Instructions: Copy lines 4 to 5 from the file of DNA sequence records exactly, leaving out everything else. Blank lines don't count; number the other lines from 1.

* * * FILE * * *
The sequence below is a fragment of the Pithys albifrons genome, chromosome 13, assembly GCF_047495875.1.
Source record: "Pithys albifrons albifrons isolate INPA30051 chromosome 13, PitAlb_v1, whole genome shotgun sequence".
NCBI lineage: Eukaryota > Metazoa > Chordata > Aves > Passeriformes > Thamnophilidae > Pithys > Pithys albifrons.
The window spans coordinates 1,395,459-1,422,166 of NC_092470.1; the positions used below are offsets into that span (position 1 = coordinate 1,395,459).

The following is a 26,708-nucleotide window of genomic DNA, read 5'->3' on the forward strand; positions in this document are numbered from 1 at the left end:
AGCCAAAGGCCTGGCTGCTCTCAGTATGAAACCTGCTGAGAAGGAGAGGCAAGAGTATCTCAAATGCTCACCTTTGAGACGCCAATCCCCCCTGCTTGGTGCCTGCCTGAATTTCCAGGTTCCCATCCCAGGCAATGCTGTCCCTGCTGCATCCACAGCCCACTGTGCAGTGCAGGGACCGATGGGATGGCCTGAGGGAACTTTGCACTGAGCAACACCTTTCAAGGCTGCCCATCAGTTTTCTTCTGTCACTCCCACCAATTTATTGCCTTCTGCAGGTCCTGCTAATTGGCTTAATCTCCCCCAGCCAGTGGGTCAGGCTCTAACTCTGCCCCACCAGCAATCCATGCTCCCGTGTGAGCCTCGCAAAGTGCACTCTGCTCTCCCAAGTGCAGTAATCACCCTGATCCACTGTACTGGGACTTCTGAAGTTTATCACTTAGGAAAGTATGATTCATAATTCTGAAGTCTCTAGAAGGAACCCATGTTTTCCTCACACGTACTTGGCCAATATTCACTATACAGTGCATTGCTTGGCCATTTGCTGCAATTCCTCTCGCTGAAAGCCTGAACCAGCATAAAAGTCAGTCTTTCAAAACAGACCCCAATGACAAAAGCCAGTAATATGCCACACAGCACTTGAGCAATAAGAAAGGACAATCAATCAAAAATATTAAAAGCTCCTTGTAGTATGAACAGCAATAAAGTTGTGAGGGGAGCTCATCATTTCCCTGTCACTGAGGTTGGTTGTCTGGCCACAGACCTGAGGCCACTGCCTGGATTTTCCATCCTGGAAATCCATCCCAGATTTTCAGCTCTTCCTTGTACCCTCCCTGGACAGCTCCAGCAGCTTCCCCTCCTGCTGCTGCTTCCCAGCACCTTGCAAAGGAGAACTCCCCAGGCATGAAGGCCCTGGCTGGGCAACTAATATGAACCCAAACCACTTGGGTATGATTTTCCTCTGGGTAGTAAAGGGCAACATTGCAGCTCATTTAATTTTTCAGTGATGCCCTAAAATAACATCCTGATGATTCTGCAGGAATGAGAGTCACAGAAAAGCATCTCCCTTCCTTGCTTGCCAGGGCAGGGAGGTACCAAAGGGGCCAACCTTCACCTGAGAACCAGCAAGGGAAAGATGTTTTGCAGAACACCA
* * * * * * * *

The window spans coordinates 1,395,459-1,422,166 of NC_092470.1; the positions used below are offsets into that span (position 1 = coordinate 1,395,459).

The following is a 26,708-nucleotide window of genomic DNA, read 5'->3' on the forward strand; positions in this document are numbered from 1 at the left end: